The Health Benefits of Plums

Plums are a small delicious, fleshy and succulent fruit of the Rosaceae family like its relatives the nectarine and peach. They tend to have a sweet and tart taste, with a pleasant fruity aroma. Plums can be eaten as is or used in a variety of recipes, including plum wine, pickled plums and plum jam. Dried plums are often used in baked goods including muffins and cakes. Plums are very low in calories and offer quite a few beneficial nutrients, so incorporating them into your diet can be good for your overall health and wellness.

Low in Calories

Plums are typically low in overall calories which can be helpful if you are dieting. Each small plum contains only about 30 calories, or just 1.5 percent of the daily recommended intake of 2,000. You can easily burn off the calories in plums by taking a four-minute swim or doing some chores around the house for 15 minutes.

Low in Fat

Plums are very low in fat, with less than 0.2 grams in each small fruit. Additionally, plums hardly contain any saturated fat which has been known to increase your risk of heart disease by raising your cholesterol levels if you are getting it from an unnatural source.

Low in Carbohydrates

If you’re on a carbohydrate-restricted weight-loss plan, plums may be one of the few fruits you can eat, as each small plum contains just 7.5 grams of this nutrient. This makes a plum better for low-carbohydrate diets than a medium banana, which contains 15 grams of carbohydrates per serving.

Low Glycemic Index Rating

Plums have a low glycemic index, or GI, rating of 24. Low GI rating means that eating a plum does not cause radical changes in your blood sugar levelsespecially if you are a diabetic.

Rich in Vitamin C

Plums are a good source of vitamin C. A small plum may contain 7 percent of the daily suggested intake. Vitamin C is an antioxidant, so it can help protect your cells from free radical damage. Vitamin C also helps produce carnitine, norepinephrine and collagen, all of which are essential for proper cell functioning. Carnitine is a substance that helps the body turn fat into energy. Your body makes it in the liver and kidneys and stores it in the skeletal muscles, heart, brain, and sperm. Norepinephrine is a type of neurotransmitter, which is a chemical responsible for moving nerve impulses between neurons. It is found in both the central and sympathetic nervous systems, and it is made by the adrenal gland. Besides acting as a neurotransmitter, this chemical also acts as a stress hormone. Collagen is a protein made up of amino-acids, which are in turn built of carbon, oxygen and hydrogen. Collagen contains specific amino acids Glycine, Proline, Hydroxyproline and Arginine and makes up approximately 30% of the proteins within the body. These are tough and strong structures found all over the body: in bones, tendons and ligaments. Collagen is a part of the connective tissue that in the skin helps in firmness, suppleness and constant renewal of skin cells. Collagen is vital for skin elasticity.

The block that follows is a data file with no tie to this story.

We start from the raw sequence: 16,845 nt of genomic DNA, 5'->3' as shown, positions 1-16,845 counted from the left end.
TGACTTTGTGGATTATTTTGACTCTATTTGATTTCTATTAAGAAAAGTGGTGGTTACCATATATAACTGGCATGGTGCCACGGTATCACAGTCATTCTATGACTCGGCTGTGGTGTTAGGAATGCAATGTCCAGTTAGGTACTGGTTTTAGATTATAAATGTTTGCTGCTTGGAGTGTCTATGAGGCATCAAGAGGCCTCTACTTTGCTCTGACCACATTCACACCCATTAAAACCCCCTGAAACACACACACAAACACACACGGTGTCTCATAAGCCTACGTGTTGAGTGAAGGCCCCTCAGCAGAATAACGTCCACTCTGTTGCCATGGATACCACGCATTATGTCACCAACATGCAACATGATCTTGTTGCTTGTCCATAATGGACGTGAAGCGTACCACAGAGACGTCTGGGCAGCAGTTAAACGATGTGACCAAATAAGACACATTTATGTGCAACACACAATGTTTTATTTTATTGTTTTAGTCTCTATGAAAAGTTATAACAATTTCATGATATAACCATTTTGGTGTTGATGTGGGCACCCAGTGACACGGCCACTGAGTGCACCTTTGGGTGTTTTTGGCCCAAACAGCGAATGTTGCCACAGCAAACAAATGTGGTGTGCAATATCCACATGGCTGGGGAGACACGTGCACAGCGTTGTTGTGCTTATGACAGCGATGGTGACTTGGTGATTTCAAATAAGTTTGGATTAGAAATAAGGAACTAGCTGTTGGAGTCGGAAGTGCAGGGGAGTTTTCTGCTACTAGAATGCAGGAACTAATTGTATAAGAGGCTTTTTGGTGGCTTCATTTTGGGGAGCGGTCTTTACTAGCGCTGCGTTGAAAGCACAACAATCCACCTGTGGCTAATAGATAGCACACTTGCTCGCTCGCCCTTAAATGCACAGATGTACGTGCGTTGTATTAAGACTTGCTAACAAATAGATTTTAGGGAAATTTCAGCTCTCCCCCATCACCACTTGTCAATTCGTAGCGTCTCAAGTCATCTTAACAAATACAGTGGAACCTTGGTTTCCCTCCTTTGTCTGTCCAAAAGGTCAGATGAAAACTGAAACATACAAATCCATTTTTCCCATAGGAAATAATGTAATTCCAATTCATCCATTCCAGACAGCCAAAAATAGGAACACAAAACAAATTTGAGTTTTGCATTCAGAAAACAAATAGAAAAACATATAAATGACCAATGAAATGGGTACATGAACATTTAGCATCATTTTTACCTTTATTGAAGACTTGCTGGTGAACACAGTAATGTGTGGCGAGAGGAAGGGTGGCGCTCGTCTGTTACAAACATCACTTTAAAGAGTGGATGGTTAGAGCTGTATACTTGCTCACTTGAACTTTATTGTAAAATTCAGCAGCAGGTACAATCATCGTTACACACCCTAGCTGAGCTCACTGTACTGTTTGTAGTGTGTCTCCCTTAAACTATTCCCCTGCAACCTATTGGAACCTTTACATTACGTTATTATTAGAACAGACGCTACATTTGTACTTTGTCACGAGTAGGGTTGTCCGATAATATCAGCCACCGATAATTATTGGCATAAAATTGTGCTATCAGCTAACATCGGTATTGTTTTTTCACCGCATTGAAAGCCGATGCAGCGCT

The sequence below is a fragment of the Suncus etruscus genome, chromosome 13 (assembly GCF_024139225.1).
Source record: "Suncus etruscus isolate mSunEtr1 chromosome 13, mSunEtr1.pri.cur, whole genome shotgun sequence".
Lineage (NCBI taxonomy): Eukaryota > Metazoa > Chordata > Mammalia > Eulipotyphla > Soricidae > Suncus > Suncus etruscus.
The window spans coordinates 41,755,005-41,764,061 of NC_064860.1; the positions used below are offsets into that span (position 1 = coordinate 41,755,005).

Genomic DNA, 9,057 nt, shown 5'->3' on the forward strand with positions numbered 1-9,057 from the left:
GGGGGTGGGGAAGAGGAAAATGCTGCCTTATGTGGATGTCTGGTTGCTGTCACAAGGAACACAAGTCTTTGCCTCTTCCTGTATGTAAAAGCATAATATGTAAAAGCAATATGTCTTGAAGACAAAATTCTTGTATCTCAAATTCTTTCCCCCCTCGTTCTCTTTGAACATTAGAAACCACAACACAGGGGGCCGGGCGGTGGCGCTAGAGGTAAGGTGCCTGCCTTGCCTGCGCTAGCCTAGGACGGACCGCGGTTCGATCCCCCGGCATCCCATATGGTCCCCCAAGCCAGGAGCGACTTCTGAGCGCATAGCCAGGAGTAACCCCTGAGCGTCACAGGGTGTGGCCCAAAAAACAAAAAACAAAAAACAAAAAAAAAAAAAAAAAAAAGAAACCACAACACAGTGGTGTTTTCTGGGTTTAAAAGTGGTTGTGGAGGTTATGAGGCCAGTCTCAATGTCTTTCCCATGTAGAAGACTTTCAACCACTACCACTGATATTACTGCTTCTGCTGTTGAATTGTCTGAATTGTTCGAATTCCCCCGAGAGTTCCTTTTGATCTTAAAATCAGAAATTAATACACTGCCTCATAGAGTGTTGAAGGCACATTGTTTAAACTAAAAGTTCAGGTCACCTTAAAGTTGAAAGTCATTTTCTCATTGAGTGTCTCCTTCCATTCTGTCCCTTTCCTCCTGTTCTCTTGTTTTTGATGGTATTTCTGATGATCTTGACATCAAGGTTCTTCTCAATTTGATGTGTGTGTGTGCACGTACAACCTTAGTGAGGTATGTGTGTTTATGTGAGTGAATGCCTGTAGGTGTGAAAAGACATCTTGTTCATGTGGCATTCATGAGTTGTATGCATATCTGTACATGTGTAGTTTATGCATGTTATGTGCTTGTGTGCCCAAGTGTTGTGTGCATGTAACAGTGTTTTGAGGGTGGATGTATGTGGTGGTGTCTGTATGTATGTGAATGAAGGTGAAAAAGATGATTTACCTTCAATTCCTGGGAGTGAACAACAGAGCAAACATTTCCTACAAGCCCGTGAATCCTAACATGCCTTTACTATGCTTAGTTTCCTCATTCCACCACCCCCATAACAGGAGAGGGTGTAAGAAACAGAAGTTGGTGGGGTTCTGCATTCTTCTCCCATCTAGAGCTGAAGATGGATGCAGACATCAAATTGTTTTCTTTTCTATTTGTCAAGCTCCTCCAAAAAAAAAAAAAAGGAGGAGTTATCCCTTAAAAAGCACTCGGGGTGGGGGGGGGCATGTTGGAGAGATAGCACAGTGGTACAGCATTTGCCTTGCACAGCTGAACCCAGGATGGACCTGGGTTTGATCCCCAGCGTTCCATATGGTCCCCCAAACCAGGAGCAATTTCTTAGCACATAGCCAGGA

Rich in Vitamin A

Plums also contain vitamin A, and a small fruit provides about 8 percent of the recommended daily intake. Vitamin A promotes healthy vision, reproduction and bone growth, among other benefits.

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